Beneficial is FDI for Developing Countries?
Although FDI benefits the host country, its potential impact should be carefully and practically accessed. FDI is viewed as the “good cholesterol” where as international debt flow of short term varieties are considered “bad cholesterol”. According to the article we had to read, FDI is thought to be “bolted down and cannot leave so easily at the first sign of trouble”. Unlike short term debt, direct investments in a country are straight away reprised in the event of a crisis.
Foreign direct investment has been proven to many to be resilient during a financial crisis. A good example would be the Mexican crisis that took place a few years back during 1994-1995 and the Latin crisis in the 1980’s. The resilient of foreign direct investment during a financial crisis can lead to many developing countries to monitor it as private capital inflow of choice, rather than investing in other forms of private capital such as portfolio equity’s, debt flows, and in particular, short term flows which were all subjected to large reversals during the same period. The private capital flows across borders, because it allows capital to seek out the highest rate of return. Countries often choose to exempt some of its revenue when they cut corporate tax rates in an attempt to attract FDI from other countries. FDI also allows the transfer of technology, particularly in the form of varieties of capital inputs, which cannot be achieved through financial investments or trade in goods and services.
There are many paradoxical findings that FDI is a relatively bigger portion of total inward investment intro riskier countries. FDI tends to take advantage of the countries where the market is inefficient. It happens because of foreign investors prefer more to operate directly instead of relying on local financial markets, supplies, or legal arrangements. In riskier countries, the share of total inflows is higher and the risk is measured either by countries credit ratings for self governing debt or by other indicators.
FDI might not be beneficial to developing countries when foreign investors increase vital inside information about the productivity of the firms under their control. That fact gives them an information advantage over “uniformed” domestic savers, whose buying of shares in domestic firms does not involve control. Taking advantage of this superior information, foreign direct investors will tend to retain high productivity firms under their ownership and control, and sell low productivity firms to the uniformed savers. As with other adverse selection problems of this kind, this may lead to over investment by foreign direct investors.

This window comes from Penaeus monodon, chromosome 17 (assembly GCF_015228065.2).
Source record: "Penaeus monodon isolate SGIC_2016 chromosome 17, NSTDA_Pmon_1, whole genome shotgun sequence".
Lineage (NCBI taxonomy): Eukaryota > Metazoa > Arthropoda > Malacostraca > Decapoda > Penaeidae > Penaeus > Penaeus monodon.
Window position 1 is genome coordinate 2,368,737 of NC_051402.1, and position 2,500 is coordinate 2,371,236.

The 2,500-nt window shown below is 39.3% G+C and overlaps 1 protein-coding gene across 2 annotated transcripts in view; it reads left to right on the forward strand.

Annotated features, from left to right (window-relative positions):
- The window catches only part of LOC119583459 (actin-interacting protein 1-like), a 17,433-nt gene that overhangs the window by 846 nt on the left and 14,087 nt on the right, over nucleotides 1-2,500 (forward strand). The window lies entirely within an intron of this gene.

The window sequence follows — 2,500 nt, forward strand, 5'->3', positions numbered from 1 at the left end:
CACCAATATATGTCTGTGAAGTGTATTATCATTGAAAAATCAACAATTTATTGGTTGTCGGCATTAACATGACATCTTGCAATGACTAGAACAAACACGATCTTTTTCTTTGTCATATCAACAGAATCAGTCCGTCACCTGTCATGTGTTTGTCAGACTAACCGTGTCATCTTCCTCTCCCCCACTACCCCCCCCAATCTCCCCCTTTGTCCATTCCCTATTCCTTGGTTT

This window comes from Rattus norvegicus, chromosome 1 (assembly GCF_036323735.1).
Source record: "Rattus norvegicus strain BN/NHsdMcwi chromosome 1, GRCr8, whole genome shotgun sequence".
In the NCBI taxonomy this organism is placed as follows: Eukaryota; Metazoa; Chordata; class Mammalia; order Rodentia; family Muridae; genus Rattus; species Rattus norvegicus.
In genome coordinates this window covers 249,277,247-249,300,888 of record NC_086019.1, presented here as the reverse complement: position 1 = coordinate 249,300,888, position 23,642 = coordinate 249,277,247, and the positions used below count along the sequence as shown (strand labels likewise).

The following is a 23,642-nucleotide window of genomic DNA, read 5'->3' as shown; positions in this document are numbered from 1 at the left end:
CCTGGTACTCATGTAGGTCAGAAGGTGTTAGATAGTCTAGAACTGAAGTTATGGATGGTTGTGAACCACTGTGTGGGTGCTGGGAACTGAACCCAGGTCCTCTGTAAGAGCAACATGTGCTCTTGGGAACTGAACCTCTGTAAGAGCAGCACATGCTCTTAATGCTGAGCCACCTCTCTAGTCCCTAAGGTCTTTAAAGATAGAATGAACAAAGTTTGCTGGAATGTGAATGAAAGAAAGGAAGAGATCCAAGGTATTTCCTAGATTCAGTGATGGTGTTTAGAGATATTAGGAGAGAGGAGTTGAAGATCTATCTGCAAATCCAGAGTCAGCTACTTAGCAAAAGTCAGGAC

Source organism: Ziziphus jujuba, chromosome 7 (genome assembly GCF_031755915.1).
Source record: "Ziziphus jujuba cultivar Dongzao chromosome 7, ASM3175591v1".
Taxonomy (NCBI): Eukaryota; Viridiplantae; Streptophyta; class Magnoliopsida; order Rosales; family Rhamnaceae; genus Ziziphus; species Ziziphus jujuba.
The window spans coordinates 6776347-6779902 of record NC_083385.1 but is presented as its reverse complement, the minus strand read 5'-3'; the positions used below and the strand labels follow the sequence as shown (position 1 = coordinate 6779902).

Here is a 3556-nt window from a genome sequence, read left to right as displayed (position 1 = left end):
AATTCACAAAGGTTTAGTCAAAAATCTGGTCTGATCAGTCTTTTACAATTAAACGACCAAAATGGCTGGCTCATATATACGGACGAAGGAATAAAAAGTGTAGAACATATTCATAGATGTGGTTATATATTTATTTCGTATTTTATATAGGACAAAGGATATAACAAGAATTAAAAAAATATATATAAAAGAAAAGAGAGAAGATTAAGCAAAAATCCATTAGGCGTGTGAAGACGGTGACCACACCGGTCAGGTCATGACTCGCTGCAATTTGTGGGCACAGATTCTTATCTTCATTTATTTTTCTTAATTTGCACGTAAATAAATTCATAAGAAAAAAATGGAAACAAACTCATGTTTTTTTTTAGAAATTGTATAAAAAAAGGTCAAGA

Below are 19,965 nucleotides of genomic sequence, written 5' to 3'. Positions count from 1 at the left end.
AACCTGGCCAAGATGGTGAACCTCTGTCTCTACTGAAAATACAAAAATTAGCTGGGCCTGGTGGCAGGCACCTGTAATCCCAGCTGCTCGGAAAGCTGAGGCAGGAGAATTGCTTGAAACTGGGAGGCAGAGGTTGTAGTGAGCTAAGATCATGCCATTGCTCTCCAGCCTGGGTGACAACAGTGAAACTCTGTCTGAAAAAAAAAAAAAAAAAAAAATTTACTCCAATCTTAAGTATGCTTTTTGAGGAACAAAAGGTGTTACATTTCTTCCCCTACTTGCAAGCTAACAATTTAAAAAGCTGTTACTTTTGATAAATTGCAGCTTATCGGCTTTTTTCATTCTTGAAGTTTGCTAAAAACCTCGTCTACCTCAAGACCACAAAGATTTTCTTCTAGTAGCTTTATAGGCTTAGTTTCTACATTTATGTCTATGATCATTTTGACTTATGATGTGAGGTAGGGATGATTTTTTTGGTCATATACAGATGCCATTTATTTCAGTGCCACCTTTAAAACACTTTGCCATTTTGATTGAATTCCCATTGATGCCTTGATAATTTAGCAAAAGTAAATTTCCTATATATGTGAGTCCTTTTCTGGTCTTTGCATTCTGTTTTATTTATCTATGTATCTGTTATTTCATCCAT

According to the article by Hausmann and Fernandez-Arias (2000) the best solution for developing countries to increase their overall amount of inward investment of all kind, is to focus on concentrating on improving the environment for investment and the functioning of markets. By doing so, they are likely to be rewarded with increasingly efficient overall investment as well as with more capital inflows. Although it is very likely that FDI is higher, as a share of capital inflows, where domestic policies and institutions are weak, this cannot be regarded as a criticism of FDI per se. Indeed, without it, the host countries could well be much poorer.
The growth that was received by FDI in recent years slows with the impact of the financial crisis and investors’ heads are turning towards developing economies. FDI inflows grew from just USD $58 million in 1982 to nearly USD $100 billion in 2005 and more than USD $1400 billion in 2008. The global stock of FDI is in excess of USD $1500 billion. The global recession is speeding up the shift of focus to developing countries as they remain the only source of growth in the world economy. At the same time, because of these countries have become key destinations for FDI their companies are rapidly internationalizing and becoming multinational enterprises.